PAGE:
What It Takes to Build Your Own House – From Bottom to the Top

There are many reasons someone might have for building their own home. For some, the idea of building their dream home has been a lifelong goal. For others, the idea only comes about when they realize they can’t find the home that they want or need, where they were hoping. Some people have special requirements for their homes. Some people want to live far away from the rest of the world.

Broadly, there are three stages to building your own home. Though, of course, there are several steps within each stage.


This one probably goes without saying, but just in case, it’s been included here. You need to have an idea of what house you want, where you want it, and how much you’re willing to pay for it. There are a lot of sneaky considerations here.

  • Land and land rights. You might be surprised to learn that just because you have bought the land, it doesn’t mean own all aspects of it. Likely you will only own a few inches of the soil unless you secure the mineral rights. Depending on your country and location you might not have rights to the timber on the land. Some land for sale has specifications about what you’re allowed to build.
  • Land location and county bylaws. Every township and county will have its own rules about what can be built and what can be done on specific properties. Make sure you look up all of these restrictions before you buy. Look into things like the water source – will you be hooking up to city water? What’s the quality of city water in the area, will you need a filtration system? Do you need to have a well drilled? Will rain cistern do? Do you need a road or driveway put in? How expensive will it be to connect the property to the power grid if it is not already? What internet provider options do you have?
  • What type of home do you want? Kit homes are becoming more and more affordable. Are you thinking about shipping containers or other small housing options? Do you need an architect? How will the plans for the home be designed? What amenities do you need? Which amenities do you want? How big of a property do you need? How much can you spend on the build? What are the hidden costs? Are you going to be helping with the work? Or hiring professionals? Write down all of the things you need for your new home and land.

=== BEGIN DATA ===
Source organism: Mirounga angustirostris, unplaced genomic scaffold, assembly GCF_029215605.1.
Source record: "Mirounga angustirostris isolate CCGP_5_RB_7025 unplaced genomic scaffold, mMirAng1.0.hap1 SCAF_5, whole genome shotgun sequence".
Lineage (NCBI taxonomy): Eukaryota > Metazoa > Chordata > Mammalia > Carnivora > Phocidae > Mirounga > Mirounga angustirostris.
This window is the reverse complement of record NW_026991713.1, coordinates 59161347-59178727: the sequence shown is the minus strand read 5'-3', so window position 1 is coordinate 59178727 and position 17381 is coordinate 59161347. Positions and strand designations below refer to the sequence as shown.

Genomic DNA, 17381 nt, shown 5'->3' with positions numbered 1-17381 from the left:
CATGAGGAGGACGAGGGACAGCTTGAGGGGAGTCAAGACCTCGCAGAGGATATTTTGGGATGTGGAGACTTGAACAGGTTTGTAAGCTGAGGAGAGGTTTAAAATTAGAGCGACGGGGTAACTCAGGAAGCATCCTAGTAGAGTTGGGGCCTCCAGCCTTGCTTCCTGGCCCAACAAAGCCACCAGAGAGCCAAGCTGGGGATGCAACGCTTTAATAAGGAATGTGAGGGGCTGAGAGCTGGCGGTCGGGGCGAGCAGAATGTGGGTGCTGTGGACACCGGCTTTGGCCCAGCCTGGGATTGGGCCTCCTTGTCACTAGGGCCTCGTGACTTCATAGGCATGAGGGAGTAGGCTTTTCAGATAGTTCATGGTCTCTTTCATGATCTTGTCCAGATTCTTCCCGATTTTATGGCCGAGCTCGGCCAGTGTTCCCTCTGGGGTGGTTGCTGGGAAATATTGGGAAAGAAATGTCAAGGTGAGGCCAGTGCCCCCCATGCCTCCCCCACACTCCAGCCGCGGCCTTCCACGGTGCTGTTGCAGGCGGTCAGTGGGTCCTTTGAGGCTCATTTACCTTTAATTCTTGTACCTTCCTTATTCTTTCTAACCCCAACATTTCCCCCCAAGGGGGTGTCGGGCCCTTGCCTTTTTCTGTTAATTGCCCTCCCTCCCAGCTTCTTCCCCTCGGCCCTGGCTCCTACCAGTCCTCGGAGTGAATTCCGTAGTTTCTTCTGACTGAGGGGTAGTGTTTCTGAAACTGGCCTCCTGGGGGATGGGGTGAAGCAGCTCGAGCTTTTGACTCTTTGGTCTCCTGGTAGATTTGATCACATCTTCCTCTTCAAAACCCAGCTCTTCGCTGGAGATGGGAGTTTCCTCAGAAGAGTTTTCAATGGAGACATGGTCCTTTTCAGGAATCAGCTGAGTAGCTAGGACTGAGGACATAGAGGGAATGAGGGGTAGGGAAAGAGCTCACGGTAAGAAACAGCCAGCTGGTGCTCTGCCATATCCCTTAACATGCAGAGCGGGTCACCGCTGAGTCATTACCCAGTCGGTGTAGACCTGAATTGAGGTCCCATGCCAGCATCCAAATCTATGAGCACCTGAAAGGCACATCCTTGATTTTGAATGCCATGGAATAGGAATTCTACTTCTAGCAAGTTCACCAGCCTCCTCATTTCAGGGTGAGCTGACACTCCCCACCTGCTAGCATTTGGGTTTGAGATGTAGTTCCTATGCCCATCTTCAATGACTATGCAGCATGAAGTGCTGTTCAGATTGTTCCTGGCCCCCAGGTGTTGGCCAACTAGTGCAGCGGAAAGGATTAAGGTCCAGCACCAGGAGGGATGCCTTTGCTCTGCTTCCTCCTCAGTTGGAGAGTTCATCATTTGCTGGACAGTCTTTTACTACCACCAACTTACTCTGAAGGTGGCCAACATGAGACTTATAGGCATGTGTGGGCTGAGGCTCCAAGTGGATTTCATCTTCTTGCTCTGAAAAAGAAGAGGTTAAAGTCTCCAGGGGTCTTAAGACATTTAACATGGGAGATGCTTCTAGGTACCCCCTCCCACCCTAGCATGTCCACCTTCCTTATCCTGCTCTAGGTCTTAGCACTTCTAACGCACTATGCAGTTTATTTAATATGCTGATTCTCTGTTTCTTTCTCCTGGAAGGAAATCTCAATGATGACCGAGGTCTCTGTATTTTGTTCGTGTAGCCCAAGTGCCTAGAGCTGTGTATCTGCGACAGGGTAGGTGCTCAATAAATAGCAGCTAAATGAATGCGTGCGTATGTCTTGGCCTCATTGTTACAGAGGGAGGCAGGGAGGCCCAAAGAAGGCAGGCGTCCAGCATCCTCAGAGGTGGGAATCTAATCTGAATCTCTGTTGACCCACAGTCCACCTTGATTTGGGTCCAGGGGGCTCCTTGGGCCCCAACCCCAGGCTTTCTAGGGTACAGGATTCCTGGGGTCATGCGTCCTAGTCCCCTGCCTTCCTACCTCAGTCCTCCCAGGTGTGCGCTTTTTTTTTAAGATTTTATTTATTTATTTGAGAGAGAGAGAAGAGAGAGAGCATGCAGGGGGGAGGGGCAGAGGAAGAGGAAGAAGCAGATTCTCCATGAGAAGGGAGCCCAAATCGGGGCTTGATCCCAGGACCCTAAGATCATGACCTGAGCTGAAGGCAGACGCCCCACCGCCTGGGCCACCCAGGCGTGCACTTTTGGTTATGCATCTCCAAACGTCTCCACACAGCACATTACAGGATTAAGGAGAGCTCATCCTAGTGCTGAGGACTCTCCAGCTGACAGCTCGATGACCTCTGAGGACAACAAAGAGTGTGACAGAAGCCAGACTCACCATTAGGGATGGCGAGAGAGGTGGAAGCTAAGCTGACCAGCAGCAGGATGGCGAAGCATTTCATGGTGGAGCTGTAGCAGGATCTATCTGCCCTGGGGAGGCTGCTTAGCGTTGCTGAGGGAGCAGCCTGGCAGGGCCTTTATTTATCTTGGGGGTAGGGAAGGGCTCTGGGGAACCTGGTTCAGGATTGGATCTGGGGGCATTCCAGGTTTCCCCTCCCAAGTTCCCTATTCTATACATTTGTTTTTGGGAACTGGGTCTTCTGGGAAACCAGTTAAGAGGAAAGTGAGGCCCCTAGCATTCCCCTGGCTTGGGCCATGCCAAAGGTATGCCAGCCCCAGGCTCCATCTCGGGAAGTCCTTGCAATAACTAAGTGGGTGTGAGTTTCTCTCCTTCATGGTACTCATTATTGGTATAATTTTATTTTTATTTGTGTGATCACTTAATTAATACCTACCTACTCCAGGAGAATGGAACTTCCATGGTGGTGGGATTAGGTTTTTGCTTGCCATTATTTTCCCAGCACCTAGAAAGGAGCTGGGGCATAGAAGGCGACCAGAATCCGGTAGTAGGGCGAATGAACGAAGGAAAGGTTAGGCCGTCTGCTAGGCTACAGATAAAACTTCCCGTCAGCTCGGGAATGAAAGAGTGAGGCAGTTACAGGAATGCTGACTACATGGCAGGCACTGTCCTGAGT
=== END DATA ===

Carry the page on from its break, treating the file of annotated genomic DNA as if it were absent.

Secure the Land

Once you have answered the big questions you can begin looking for the perfect piece of land to build on. This might take you some time, especially if you have several specific requirements you’re looking for. Always when it comes to making major purchases, do your best to remain patient. Don’t settle.

Purchasing land is quite different than purchasing a home on a plot of land. Some people find it simpler to purchase something with a house already on it, planning to tear it down and build what they want. This is because mortgages for land work differently. The land is organized by purpose, meaning some land is for residential buildings and some for commercial buildings or agricultural use and it is very difficult to get these classifications altered.

Most people quickly discover that they need professional help when searching for land, as it is not often advertised for sale in the same way as residential properties. It is possible that looking for land could be the most time-consuming part of this entire process. It wouldn’t hurt to save a few pictures on your computer of what you’ve got in mind, to keep your spirits up when you’re feeling discouraged. Try to keep the end goal in mind.

Secure the Land Home Building


This stage is going to look different for nearly everyone, but there are a few things that likely will be the same for everyone. If you are able, speak to people who have built a home before, who can explain the extent of the commitment you are making.

  • This stage will be fun for about two weeks, but will quickly become stressful.
  • Things always cost a little more than you were expecting (30% more is a good estimate).
  • Things always take a little longer than you were expecting (again, 30% longer is a good estimate).
  • When working with nature, there’s always going to be surprises that complicate things. (You might be digging a well and discover that the water is way further below the surface than you’d been told and this is going to require a lot more time and money to get your well working.)

Again, try to keep the end goal in mind. Look at those pictures. Visualize the home being done and sitting on the deck in the morning, having your coffee, and enjoying the view. Or whatever it is that got you excited about the project in the first place.

Building your own home can be a marathon, but it is also one of the most rewarding experiences you can have. Whatever hiccups arise, try to envision yourself ten years from now, telling the story to someone about how the house was built, all the little things that went wrong, and laughing about it.

Leave a Reply

Your email address will not be published. Required fields are marked *

Back to top button